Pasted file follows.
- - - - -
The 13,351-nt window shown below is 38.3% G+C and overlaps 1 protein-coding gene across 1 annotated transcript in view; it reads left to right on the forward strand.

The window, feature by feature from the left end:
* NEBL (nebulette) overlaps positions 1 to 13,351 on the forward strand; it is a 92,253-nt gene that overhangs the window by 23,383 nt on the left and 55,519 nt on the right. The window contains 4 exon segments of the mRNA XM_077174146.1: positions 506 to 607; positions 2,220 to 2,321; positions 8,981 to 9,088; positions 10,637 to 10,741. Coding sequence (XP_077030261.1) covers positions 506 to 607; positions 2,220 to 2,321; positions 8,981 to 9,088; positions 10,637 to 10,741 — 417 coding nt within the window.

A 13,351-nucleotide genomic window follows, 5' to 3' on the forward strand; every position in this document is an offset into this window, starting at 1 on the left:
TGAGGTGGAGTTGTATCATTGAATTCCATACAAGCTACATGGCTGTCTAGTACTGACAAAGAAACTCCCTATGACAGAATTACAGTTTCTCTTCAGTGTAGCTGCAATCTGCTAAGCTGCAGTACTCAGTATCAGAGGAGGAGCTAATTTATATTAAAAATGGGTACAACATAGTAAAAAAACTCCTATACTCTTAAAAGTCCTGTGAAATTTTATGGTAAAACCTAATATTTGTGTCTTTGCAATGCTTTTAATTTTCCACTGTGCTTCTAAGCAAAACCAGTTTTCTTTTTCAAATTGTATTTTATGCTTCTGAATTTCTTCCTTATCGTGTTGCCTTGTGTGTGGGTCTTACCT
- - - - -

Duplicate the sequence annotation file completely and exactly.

The 13,351-nt window shown below is 38.3% G+C and overlaps 1 protein-coding gene across 1 annotated transcript in view; it reads left to right on the forward strand.

The window, feature by feature from the left end:
* NEBL (nebulette) overlaps positions 1 to 13,351 on the forward strand; it is a 92,253-nt gene that overhangs the window by 23,383 nt on the left and 55,519 nt on the right. The window contains 4 exon segments of the mRNA XM_077174146.1: positions 506 to 607; positions 2,220 to 2,321; positions 8,981 to 9,088; positions 10,637 to 10,741. Coding sequence (XP_077030261.1) covers positions 506 to 607; positions 2,220 to 2,321; positions 8,981 to 9,088; positions 10,637 to 10,741 — 417 coding nt within the window.

A 13,351-nucleotide genomic window follows, 5' to 3' on the forward strand; every position in this document is an offset into this window, starting at 1 on the left:
TGAGGTGGAGTTGTATCATTGAATTCCATACAAGCTACATGGCTGTCTAGTACTGACAAAGAAACTCCCTATGACAGAATTACAGTTTCTCTTCAGTGTAGCTGCAATCTGCTAAGCTGCAGTACTCAGTATCAGAGGAGGAGCTAATTTATATTAAAAATGGGTACAACATAGTAAAAAAACTCCTATACTCTTAAAAGTCCTGTGAAATTTTATGGTAAAACCTAATATTTGTGTCTTTGCAATGCTTTTAATTTTCCACTGTGCTTCTAAGCAAAACCAGTTTTCTTTTTCAAATTGTATTTTATGCTTCTGAATTTCTTCCTTATCGTGTTGCCTTGTGTGTGGGTCTTACCT